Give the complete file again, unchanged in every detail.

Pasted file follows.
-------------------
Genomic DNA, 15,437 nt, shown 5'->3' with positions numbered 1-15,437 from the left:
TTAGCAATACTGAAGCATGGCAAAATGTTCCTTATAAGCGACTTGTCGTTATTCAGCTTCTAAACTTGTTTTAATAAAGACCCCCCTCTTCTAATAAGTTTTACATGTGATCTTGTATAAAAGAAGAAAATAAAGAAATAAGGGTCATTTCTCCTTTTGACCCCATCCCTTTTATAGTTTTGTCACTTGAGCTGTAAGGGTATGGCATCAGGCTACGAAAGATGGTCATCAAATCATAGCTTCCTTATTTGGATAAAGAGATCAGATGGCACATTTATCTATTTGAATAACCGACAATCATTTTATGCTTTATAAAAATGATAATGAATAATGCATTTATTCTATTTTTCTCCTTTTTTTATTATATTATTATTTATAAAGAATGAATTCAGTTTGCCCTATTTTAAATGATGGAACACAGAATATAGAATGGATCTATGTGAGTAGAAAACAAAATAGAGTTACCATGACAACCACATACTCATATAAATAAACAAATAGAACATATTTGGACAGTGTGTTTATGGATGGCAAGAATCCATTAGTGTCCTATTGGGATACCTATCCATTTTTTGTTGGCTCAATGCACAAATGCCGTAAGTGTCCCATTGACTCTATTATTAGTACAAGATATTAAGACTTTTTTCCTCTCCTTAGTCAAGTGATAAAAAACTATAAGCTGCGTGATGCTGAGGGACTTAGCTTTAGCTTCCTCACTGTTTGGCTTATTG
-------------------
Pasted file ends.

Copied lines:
Genomic DNA, 15,437 nt, shown 5'->3' with positions numbered 1-15,437 from the left:
TTAGCAATACTGAAGCATGGCAAAATGTTCCTTATAAGCGACTTGTCGTTATTCAGCTTCTAAACTTGTTTTAATAAAGACCCCCCTCTTCTAATAAGTTTTACATGTGATCTTGTATAAAAGAAGAAAATAAAGAAATAAGGGTCATTTCTCCTTTTGACCCCATCCCTTTTATAGTTTTGTCACTTGAGCTGTAAGGGTATGGCATCAGGCTACGAAAGATGGTCATCAAATCATAGCTTCCTTATTTGGATAAAGAGATCAGATGGCACATTTATCTATTTGAATAACCGACAATCATTTTATGCTTTATAAAAATGATAATGAATAATGCATTTATTCTATTTTTCTCCTTTTTTTATTATATTATTATTTATAAAGAATGAATTCAGTTTGCCCTATTTTAAATGATGGAACACAGAATATAGAATGGATCTATGTGAGTAGAAAACAAAATAGAGTTACCATGACAACCACATACTCATATAAATAAACAAATAGAACATATTTGGACAGTGTGTTTATGGATGGCAAGAATCCATTAGTGTCCTATTGGGATACCTATCCATTTTTTGTTGGCTCAATGCACAAATGCCGTAAGTGTCCCATTGACTCTATTATTAGTACAAGATATTAAGACTTTTTTCCTCTCCTTAGTCAAGTGATAAAAAACTATAAGCTGCGTGATGCTGAGGGACTTAGCTTTAGCTTCCTCACTGTTTGGCTTATTG